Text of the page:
I think you have covered most of the important topics already in a high level description. You can perhaps consider the following, although I suspect they are specific cases of the items that you already list. I am assuming the perspective of someone with a very detailed technical understanding of the optimisation task, but who may not know how to tune algorithm parameter settings.
If possible, display the solution quality (a number) along with the proposed solution, especially when it comes to multi-objective problems where you can have multiple valid solutions. This could be "time" or "cost" or a combination of both (or any other objective criteria). Showing the quality in a quantitative way, allows a person to (for example) decide if 1% saving in cost is worth 5% loss in time (compared to another solution that maybe saves 0.5% in cost, but only requires 2% extra time). This becomes more important with an increase in objectives to be optimised.
Sometimes the optimisation task is interactive, such that multiple intermediate solutions are presented, and the user picks one solution which is then refined. This may happen many times. There should be a way to structurally compare the solutions (routes, layouts, etc.). This is highly specific to the problem domain, but will come in handy when qualitative criteria are used to tie-break quantitatively-similar solutions. I assume this is covered by your "multiple solutions" item.
Along the same vein, being able to save intermediate solutions and being able to re-start from those "snapshots", or comparing snapshots, may come in handy. Again, being able to compare solution structure, and solution quality is imperative. I assume this ties into your "approximate solution" item.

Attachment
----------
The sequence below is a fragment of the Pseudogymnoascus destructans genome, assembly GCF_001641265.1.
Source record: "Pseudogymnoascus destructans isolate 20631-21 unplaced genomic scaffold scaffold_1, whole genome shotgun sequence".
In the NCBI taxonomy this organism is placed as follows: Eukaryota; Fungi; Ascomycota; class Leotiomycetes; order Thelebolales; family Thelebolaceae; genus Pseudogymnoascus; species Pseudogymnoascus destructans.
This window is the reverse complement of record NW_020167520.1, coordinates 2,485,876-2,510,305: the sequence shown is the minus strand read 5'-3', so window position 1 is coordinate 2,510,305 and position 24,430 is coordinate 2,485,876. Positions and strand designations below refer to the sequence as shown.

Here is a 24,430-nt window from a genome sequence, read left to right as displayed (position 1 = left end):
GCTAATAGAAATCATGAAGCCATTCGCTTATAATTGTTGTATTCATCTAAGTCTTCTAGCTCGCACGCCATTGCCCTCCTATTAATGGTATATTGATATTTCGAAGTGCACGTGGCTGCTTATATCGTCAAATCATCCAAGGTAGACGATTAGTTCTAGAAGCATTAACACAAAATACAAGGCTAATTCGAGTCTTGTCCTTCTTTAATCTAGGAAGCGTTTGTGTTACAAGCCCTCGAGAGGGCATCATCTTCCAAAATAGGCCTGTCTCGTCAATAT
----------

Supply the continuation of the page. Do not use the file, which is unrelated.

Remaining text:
Parameter settings are usually problem dependant. Capturing and communicating the interactions between parameter settings are crucial, assuming you are able to model these interactions. Basically graphically/visually answering "What happens to y if I increase x?". This will allow the user to tune the algorithm settings before starting the optimisation process, seeing "predicted impact" on solution quality, or execution time etc. Also, if there is a stochastic component (random number generator) involved in the optimisation process, you may want to allow setting of the random seed to make it easier to replicate simulation results. I assume this falls under your "display trade-offs of manual changes promptly", and/or the "faster processing/higher accuracy" items.
Sometimes algorithms prematurely converge in local optima (get stuck on a poor solution), or they simply never improve the solution quality. I would guess being able to spot when this happens graphically, with a performance plot over time, would be very useful. In addition, being able to restart the simulation (if it has prematurely converged), or stop the simulation when it has found a "good enough" solution (saving unnecessary processing time), will be useful.
Being able to save/load optimisation tasks. If you schedule a simulation that will take three days, and after one day you get a notice that building maintenance crews have to perform emergency power tests, then you would preferably allow the user to interrupt the optimisation task, save it, and continue when conditions are more stable.
Those are the points I can think of that will highly improve the user experience off the top of my head.